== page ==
Kentucky’s Law & Practices

War on Drugs

Civil forfeiture activity increased substantially in the past thirty years. It stepped up forfeiture during the War on Drugs during the early 1980s and onwards. It became harder for criminal organizations to launder dirty money by means of the financial system, so drug cartels preferred bulk payments of cash. Illegal drugs are a big business; one estimate was that the annual profit from selling illegal drugs was $12 billion, according to the United States Drug Enforcement Administration. The initial intent, similar to methods used to try to fight alcohol trafficking and use during the Prohibition era, was to use civil forfeitures as a weapon against drug kingpins.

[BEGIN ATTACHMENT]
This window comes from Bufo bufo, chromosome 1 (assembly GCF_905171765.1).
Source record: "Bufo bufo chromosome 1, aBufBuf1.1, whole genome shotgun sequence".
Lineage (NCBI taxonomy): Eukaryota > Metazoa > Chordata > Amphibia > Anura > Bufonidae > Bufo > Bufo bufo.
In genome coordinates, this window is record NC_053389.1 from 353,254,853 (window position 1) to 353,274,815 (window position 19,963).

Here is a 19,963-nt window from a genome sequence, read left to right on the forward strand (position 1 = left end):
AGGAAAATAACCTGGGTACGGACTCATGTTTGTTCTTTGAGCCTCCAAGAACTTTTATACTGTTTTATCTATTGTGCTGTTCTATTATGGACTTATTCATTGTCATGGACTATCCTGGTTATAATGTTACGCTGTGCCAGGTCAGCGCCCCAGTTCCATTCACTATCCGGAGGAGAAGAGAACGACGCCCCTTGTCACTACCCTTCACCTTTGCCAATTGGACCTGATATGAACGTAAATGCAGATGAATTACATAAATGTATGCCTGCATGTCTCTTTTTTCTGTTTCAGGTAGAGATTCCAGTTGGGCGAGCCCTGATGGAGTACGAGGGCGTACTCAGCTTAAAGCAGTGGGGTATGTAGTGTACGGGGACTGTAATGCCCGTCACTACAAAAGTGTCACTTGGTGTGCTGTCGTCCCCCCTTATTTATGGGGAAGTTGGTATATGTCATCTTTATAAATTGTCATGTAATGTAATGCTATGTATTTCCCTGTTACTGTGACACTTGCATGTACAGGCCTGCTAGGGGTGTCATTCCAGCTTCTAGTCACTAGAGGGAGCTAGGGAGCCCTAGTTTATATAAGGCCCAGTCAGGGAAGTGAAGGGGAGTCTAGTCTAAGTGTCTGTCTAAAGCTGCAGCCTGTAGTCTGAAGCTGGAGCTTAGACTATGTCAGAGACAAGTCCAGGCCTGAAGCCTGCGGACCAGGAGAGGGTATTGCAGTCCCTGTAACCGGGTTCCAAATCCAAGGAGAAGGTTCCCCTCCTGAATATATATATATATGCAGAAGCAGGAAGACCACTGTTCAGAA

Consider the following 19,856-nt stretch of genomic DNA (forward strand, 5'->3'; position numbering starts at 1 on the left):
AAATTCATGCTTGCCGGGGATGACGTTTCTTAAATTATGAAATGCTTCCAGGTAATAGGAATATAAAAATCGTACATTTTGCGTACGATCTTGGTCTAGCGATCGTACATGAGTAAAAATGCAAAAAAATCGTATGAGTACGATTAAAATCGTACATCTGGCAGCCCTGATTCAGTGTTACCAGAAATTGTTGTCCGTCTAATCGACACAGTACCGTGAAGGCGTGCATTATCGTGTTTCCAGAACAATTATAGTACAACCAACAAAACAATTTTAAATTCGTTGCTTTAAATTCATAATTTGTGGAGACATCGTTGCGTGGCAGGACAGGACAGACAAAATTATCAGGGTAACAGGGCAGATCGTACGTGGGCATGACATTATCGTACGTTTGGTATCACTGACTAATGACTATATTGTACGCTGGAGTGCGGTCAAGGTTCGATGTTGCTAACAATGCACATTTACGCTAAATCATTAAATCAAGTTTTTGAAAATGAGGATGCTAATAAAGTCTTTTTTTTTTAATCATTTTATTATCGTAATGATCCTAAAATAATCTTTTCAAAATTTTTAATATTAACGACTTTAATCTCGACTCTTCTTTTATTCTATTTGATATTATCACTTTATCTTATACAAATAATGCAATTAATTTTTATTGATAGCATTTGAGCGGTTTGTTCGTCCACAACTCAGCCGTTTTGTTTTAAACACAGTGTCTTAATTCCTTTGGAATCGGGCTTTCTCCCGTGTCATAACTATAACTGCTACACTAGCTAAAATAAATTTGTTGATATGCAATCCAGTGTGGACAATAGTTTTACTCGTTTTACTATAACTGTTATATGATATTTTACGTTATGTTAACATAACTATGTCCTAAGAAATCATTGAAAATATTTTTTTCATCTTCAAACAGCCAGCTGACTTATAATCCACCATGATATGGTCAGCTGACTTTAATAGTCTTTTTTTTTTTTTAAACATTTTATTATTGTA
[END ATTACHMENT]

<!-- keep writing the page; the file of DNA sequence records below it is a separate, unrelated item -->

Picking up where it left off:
According to journalist Sarah Stillman, a major turning point in forfeiture activity was the passage of the Comprehensive Crime Control Act of 1984. This law permitted local and federal law enforcement agencies to divvy up the seized assets and cash. Civil forfeiture allowed federal and local governments to "extract swift penalties from white-collar criminals and offer restitution to victims of fraud", according to Stillman. From 1985 to 1993, authorities confiscated $3 billion of cash and other property based on the federal Asset Forfeiture Program, which included both civil and criminal forfeitures. The methods were supported by the Reagan administration as a crime fighting strategy.